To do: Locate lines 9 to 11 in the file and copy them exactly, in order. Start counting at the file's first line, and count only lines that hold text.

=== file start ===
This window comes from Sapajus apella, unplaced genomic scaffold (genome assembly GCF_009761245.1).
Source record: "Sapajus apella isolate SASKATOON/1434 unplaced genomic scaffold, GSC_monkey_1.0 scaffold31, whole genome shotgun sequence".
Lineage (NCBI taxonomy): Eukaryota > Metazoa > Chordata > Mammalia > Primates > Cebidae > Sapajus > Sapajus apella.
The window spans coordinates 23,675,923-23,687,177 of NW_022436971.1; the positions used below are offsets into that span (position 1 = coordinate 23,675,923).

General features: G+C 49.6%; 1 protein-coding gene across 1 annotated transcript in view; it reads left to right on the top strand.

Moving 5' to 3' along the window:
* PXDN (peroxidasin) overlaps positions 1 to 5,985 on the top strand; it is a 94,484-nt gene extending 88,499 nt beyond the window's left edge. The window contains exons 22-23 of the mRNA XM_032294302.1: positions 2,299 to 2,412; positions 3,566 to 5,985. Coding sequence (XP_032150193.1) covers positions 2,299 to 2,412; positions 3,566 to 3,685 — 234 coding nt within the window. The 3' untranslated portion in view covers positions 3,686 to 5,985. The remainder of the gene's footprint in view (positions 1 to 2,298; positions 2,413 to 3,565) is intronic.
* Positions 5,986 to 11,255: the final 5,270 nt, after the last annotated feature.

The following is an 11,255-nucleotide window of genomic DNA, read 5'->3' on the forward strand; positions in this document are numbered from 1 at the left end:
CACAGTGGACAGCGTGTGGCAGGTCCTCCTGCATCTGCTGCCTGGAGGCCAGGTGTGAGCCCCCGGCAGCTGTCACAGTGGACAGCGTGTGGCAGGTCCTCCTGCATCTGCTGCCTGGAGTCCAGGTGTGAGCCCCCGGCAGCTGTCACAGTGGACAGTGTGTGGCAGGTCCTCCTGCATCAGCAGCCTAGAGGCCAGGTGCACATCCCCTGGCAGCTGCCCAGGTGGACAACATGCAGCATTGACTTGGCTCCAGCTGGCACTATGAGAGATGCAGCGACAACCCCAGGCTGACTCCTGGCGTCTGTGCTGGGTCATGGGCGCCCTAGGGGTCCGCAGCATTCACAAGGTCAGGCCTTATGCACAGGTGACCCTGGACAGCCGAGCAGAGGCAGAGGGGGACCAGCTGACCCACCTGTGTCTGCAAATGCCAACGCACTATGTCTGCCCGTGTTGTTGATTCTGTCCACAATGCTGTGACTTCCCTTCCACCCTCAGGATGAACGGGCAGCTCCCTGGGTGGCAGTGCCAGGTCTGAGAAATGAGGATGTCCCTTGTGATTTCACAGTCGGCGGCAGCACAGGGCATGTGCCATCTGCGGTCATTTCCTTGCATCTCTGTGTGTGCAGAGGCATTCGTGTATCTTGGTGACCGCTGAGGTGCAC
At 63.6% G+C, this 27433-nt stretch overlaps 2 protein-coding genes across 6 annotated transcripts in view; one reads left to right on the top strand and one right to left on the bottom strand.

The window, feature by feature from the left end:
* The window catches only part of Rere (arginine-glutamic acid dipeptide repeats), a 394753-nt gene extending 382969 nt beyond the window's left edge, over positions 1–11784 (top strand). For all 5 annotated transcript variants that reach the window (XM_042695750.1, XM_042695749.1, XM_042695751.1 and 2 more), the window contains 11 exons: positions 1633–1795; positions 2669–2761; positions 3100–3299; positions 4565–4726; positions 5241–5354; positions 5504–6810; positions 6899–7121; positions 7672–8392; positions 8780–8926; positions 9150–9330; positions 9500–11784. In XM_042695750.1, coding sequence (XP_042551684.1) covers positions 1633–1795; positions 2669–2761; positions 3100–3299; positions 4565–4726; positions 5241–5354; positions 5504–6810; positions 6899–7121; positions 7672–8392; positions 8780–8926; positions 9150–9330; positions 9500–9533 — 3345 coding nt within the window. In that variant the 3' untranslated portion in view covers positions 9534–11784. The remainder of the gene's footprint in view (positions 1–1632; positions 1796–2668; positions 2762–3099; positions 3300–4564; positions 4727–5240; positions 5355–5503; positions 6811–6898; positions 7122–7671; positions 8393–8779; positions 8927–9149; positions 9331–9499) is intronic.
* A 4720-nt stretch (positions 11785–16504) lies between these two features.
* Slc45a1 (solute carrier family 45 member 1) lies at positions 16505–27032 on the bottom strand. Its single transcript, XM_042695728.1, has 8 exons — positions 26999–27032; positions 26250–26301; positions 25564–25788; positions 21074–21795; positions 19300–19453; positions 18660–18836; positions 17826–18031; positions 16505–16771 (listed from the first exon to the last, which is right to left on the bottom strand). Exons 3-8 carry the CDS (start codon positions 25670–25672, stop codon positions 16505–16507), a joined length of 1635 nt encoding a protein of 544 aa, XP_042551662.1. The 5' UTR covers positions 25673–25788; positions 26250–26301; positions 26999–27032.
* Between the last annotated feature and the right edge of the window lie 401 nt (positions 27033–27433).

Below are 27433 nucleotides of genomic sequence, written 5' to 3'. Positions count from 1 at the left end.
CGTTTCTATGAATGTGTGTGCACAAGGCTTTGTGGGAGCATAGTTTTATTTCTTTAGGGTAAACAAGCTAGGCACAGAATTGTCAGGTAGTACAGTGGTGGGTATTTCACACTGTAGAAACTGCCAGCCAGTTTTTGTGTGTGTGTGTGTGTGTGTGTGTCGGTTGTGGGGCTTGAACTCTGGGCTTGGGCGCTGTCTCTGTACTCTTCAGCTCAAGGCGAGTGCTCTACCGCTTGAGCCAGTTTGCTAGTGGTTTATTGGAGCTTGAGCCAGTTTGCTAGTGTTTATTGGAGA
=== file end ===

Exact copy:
The following is an 11,255-nucleotide window of genomic DNA, read 5'->3' on the forward strand; positions in this document are numbered from 1 at the left end:
CACAGTGGACAGCGTGTGGCAGGTCCTCCTGCATCTGCTGCCTGGAGGCCAGGTGTGAGCCCCCGGCAGCTGTCACAGTGGACAGCGTGTGGCAGGTCCTCCTGCATCTGCTGCCTGGAGTCCAGGTGTGAGCCCCCGGCAGCTGTCACAGTGGACAGTGTGTGGCAGGTCCTCCTGCATCAGCAGCCTAGAGGCCAGGTGCACATCCCCTGGCAGCTGCCCAGGTGGACAACATGCAGCATTGACTTGGCTCCAGCTGGCACTATGAGAGATGCAGCGACAACCCCAGGCTGACTCCTGGCGTCTGTGCTGGGTCATGGGCGCCCTAGGGGTCCGCAGCATTCACAAGGTCAGGCCTTATGCACAGGTGACCCTGGACAGCCGAGCAGAGGCAGAGGGGGACCAGCTGACCCACCTGTGTCTGCAAATGCCAACGCACTATGTCTGCCCGTGTTGTTGATTCTGTCCACAATGCTGTGACTTCCCTTCCACCCTCAGGATGAACGGGCAGCTCCCTGGGTGGCAGTGCCAGGTCTGAGAAATGAGGATGTCCCTTGTGATTTCACAGTCGGCGGCAGCACAGGGCATGTGCCATCTGCGGTCATTTCCTTGCATCTCTGTGTGTGCAGAGGCATTCGTGTATCTTGGTGACCGCTGAGGTGCAC
At 63.6% G+C, this 27433-nt stretch overlaps 2 protein-coding genes across 6 annotated transcripts in view; one reads left to right on the top strand and one right to left on the bottom strand.